DPR believed deeply that the site he created, and every transaction that occurred on it, was “a conscientious objection and act of rebellion against the state.” DPR was not particularly fond of “the state,” which he saw as “a tax-eating, life-sucking, violent, sadistic, war mongering, oppressive machine.” Detailing his evolving attitude toward the state in a 1,000-word-long forum post, he shared why he started Silk Road:  “Everywhere I looked I saw the State, and the horrible withering effects it had on the human spirit... All of the sudden it was so clear: every action you take outside the scope of government control strengthens the market and weakens the state.” Silk Road was, from the outset, an ideological undertaking, a promotion of the radical freedom and anti-establishment individualism so prevalent in Silicon Valley. DPR’s democratized drug network, by freeing producers and dealers from the constraints of physical interaction, was on the path to creating the “open-ended universe, self-governing and self-designing... cybernetic ecology of minds” dreamed of by infamous techno-hippie Stewart Brand.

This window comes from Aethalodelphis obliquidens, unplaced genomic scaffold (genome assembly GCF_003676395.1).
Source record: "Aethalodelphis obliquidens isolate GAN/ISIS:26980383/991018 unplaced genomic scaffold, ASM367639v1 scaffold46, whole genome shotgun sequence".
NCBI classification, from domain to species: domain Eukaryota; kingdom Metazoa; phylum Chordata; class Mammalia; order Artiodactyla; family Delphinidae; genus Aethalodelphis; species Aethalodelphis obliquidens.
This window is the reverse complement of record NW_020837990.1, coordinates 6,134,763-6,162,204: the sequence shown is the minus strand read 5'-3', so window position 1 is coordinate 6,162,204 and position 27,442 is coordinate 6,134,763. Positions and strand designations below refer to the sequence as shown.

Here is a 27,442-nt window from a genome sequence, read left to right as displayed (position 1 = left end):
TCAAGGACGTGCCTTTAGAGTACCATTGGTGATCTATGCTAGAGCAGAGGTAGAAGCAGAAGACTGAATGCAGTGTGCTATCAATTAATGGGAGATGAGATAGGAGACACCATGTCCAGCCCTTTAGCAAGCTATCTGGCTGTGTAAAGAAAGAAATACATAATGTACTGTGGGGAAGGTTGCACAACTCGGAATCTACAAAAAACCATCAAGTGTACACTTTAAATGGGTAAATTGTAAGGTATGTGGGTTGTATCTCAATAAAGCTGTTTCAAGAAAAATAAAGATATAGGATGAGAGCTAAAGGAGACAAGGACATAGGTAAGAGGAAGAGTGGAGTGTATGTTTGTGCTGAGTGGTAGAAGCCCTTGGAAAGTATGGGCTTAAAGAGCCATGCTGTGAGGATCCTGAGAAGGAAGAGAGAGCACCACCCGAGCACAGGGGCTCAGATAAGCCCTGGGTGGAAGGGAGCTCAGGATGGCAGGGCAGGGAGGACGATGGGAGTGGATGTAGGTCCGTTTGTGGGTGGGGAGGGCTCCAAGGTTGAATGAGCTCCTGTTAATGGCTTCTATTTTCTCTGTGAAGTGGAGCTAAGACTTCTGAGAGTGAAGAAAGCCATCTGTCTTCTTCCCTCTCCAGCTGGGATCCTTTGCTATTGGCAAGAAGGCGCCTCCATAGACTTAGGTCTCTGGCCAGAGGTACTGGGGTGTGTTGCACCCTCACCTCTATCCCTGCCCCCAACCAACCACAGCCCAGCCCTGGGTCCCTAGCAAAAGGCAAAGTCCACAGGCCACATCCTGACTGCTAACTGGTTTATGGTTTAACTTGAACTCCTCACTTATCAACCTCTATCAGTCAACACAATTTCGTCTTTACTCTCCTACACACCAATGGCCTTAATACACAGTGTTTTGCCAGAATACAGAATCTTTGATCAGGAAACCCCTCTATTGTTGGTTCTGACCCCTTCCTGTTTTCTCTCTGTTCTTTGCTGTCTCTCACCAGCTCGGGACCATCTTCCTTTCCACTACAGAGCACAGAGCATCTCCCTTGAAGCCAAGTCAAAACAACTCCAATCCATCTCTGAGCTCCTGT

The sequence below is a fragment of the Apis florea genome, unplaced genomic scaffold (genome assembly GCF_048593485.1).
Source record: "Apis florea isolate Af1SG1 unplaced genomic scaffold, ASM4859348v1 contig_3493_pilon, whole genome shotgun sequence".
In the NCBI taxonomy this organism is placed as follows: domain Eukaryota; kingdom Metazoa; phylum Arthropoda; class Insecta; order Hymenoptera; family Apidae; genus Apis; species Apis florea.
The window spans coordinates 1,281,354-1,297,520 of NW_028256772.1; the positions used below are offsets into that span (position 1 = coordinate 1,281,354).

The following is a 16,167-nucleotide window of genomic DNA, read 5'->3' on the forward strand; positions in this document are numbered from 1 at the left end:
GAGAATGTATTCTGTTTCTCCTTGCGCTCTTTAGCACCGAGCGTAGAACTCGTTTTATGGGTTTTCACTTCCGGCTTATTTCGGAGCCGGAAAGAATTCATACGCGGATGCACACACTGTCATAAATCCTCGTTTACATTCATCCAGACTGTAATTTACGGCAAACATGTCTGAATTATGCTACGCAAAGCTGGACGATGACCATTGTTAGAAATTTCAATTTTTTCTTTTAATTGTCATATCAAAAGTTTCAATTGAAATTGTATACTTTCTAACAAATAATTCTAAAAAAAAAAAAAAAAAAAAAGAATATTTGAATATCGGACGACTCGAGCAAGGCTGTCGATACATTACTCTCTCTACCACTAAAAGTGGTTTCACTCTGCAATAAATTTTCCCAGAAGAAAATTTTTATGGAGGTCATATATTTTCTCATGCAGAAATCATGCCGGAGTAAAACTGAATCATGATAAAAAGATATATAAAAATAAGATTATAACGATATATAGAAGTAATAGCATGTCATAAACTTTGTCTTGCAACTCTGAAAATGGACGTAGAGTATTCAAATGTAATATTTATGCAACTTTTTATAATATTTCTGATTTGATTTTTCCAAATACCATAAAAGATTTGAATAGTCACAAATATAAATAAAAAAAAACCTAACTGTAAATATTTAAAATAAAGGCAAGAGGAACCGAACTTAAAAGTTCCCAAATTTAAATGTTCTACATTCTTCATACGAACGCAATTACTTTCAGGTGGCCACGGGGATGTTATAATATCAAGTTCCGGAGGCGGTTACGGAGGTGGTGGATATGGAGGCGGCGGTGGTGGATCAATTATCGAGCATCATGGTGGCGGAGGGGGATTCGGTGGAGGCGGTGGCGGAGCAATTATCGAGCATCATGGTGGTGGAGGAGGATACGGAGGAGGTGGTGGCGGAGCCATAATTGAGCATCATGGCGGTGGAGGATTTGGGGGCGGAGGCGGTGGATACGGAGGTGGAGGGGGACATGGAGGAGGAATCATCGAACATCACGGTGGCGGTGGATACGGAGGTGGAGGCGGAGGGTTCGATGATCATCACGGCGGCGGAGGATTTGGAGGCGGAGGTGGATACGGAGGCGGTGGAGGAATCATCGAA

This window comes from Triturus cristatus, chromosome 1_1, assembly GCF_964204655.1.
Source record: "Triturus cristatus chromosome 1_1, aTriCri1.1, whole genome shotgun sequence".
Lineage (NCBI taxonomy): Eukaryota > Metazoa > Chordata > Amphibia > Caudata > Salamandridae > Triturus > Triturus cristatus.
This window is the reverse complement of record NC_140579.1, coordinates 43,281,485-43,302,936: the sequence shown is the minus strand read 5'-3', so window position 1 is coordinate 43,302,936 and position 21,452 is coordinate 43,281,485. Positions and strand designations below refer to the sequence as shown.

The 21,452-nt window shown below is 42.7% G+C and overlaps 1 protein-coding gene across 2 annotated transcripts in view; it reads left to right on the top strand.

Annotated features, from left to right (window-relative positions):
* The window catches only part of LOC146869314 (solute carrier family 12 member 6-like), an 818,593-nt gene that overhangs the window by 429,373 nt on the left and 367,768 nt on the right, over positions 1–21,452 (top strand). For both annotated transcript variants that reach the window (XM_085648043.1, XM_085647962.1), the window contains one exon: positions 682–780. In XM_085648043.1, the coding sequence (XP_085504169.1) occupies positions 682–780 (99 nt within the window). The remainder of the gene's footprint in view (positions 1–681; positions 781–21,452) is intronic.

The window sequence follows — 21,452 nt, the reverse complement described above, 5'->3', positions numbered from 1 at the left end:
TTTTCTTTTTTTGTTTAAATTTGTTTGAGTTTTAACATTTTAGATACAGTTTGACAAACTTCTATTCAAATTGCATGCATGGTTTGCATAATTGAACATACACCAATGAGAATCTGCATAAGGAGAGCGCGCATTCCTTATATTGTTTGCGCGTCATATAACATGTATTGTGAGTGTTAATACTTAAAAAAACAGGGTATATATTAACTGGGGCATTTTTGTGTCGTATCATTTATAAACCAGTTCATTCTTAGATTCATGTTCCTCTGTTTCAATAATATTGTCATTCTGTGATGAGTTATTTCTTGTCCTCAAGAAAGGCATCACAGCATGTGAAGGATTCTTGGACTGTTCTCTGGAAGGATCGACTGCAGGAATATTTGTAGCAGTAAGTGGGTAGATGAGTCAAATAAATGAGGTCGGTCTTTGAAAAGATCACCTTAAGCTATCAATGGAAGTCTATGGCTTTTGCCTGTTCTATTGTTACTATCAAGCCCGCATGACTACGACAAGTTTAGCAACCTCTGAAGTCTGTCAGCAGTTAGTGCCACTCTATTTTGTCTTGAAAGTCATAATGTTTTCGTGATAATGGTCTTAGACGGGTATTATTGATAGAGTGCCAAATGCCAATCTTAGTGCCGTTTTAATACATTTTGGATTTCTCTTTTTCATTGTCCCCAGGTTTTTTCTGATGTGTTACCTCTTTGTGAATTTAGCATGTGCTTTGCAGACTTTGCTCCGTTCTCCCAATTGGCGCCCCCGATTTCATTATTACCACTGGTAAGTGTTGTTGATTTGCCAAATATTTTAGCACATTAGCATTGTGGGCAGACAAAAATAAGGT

The post signs off, “I have no one to share my thoughts with in physical space. Security does not permit it, so thanks for listening. I hope my words can be an inspiration just as I am given so much by everyone here.” While DPR drew inspiration and purpose from running Silk Road, he was increasingly lonely and paranoid. He was beginning to form a trusted inner circle online, comprised of an anonymous security expert who acted as a technical and professional mentor to him, a paid informant advising him on law enforcement investigations, and several reliable sellers and forum users whom he hired as moderators. He could not take the risk of sharing his real identity with any of them. Offline, he could not speak honestly with anyone he knew. He lived with roommates in the Bay Area who met him off Craigslist, accepted rent in cash, and thought his name was “Josh.” His real name was Ross Ulbricht, and his story, though akin to that of other tech-moguls, presents a shift in the imagination of what the internet can provide in real terms when it is divorced from a corporatist organizational infrastructure. Out with the CEOs pulling the levers of power, and in with the people, or so the story goes.